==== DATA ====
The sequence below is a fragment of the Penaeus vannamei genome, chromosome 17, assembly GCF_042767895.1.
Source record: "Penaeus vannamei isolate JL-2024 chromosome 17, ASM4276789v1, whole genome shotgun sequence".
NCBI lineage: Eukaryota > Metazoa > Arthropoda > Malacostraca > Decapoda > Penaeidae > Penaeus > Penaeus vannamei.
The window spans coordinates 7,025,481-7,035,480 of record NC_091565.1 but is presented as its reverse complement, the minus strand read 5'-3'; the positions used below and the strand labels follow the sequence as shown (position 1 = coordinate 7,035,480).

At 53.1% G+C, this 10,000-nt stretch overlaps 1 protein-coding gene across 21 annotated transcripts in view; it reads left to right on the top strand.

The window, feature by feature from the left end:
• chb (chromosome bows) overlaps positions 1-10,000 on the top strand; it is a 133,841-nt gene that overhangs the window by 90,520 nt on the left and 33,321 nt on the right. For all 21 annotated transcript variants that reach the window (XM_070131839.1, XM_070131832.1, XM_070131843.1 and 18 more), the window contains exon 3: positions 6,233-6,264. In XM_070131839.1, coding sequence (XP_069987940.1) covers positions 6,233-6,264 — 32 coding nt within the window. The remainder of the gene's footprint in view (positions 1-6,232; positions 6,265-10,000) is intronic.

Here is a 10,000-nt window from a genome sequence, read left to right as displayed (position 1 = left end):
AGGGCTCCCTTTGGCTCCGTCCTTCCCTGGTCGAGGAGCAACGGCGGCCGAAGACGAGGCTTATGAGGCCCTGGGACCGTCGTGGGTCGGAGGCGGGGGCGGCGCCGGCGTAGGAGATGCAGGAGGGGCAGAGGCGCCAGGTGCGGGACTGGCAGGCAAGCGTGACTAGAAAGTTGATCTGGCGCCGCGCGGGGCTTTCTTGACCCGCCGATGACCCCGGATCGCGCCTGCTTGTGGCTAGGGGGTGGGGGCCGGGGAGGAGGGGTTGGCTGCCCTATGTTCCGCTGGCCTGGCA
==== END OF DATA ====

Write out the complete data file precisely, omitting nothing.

The sequence below is a fragment of the Penaeus vannamei genome, chromosome 17, assembly GCF_042767895.1.
Source record: "Penaeus vannamei isolate JL-2024 chromosome 17, ASM4276789v1, whole genome shotgun sequence".
NCBI lineage: Eukaryota > Metazoa > Arthropoda > Malacostraca > Decapoda > Penaeidae > Penaeus > Penaeus vannamei.
The window spans coordinates 7,025,481-7,035,480 of record NC_091565.1 but is presented as its reverse complement, the minus strand read 5'-3'; the positions used below and the strand labels follow the sequence as shown (position 1 = coordinate 7,035,480).

At 53.1% G+C, this 10,000-nt stretch overlaps 1 protein-coding gene across 21 annotated transcripts in view; it reads left to right on the top strand.

The window, feature by feature from the left end:
• chb (chromosome bows) overlaps positions 1-10,000 on the top strand; it is a 133,841-nt gene that overhangs the window by 90,520 nt on the left and 33,321 nt on the right. For all 21 annotated transcript variants that reach the window (XM_070131839.1, XM_070131832.1, XM_070131843.1 and 18 more), the window contains exon 3: positions 6,233-6,264. In XM_070131839.1, coding sequence (XP_069987940.1) covers positions 6,233-6,264 — 32 coding nt within the window. The remainder of the gene's footprint in view (positions 1-6,232; positions 6,265-10,000) is intronic.

Here is a 10,000-nt window from a genome sequence, read left to right as displayed (position 1 = left end):
AGGGCTCCCTTTGGCTCCGTCCTTCCCTGGTCGAGGAGCAACGGCGGCCGAAGACGAGGCTTATGAGGCCCTGGGACCGTCGTGGGTCGGAGGCGGGGGCGGCGCCGGCGTAGGAGATGCAGGAGGGGCAGAGGCGCCAGGTGCGGGACTGGCAGGCAAGCGTGACTAGAAAGTTGATCTGGCGCCGCGCGGGGCTTTCTTGACCCGCCGATGACCCCGGATCGCGCCTGCTTGTGGCTAGGGGGTGGGGGCCGGGGAGGAGGGGTTGGCTGCCCTATGTTCCGCTGGCCTGGCA